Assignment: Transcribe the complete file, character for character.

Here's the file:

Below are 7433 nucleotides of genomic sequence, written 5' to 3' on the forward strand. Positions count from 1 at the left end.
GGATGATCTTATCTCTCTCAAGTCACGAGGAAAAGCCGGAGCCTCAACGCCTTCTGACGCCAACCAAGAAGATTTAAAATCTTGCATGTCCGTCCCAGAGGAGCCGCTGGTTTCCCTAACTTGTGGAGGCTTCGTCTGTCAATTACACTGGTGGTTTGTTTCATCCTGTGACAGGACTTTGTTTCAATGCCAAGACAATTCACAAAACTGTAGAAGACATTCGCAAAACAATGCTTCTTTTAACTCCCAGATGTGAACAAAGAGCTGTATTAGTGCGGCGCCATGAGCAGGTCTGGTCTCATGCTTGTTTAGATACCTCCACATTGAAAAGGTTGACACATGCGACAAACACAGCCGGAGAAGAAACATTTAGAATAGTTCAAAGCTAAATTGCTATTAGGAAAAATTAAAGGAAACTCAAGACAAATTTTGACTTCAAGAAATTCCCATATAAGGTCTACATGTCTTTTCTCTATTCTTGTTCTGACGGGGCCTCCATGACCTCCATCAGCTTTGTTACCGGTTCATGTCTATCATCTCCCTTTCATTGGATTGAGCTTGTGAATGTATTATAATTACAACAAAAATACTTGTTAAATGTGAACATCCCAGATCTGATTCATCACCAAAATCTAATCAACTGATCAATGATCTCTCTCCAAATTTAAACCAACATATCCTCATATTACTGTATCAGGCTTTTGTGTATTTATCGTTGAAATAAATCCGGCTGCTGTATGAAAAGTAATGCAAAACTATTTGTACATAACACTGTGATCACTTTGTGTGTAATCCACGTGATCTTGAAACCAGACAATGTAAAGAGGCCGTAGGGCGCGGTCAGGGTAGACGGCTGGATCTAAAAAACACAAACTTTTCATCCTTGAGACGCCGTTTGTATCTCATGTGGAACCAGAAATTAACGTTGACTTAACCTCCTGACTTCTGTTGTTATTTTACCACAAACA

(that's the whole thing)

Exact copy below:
Below are 7433 nucleotides of genomic sequence, written 5' to 3' on the forward strand. Positions count from 1 at the left end.
GGATGATCTTATCTCTCTCAAGTCACGAGGAAAAGCCGGAGCCTCAACGCCTTCTGACGCCAACCAAGAAGATTTAAAATCTTGCATGTCCGTCCCAGAGGAGCCGCTGGTTTCCCTAACTTGTGGAGGCTTCGTCTGTCAATTACACTGGTGGTTTGTTTCATCCTGTGACAGGACTTTGTTTCAATGCCAAGACAATTCACAAAACTGTAGAAGACATTCGCAAAACAATGCTTCTTTTAACTCCCAGATGTGAACAAAGAGCTGTATTAGTGCGGCGCCATGAGCAGGTCTGGTCTCATGCTTGTTTAGATACCTCCACATTGAAAAGGTTGACACATGCGACAAACACAGCCGGAGAAGAAACATTTAGAATAGTTCAAAGCTAAATTGCTATTAGGAAAAATTAAAGGAAACTCAAGACAAATTTTGACTTCAAGAAATTCCCATATAAGGTCTACATGTCTTTTCTCTATTCTTGTTCTGACGGGGCCTCCATGACCTCCATCAGCTTTGTTACCGGTTCATGTCTATCATCTCCCTTTCATTGGATTGAGCTTGTGAATGTATTATAATTACAACAAAAATACTTGTTAAATGTGAACATCCCAGATCTGATTCATCACCAAAATCTAATCAACTGATCAATGATCTCTCTCCAAATTTAAACCAACATATCCTCATATTACTGTATCAGGCTTTTGTGTATTTATCGTTGAAATAAATCCGGCTGCTGTATGAAAAGTAATGCAAAACTATTTGTACATAACACTGTGATCACTTTGTGTGTAATCCACGTGATCTTGAAACCAGACAATGTAAAGAGGCCGTAGGGCGCGGTCAGGGTAGACGGCTGGATCTAAAAAACACAAACTTTTCATCCTTGAGACGCCGTTTGTATCTCATGTGGAACCAGAAATTAACGTTGACTTAACCTCCTGACTTCTGTTGTTATTTTACCACAAACA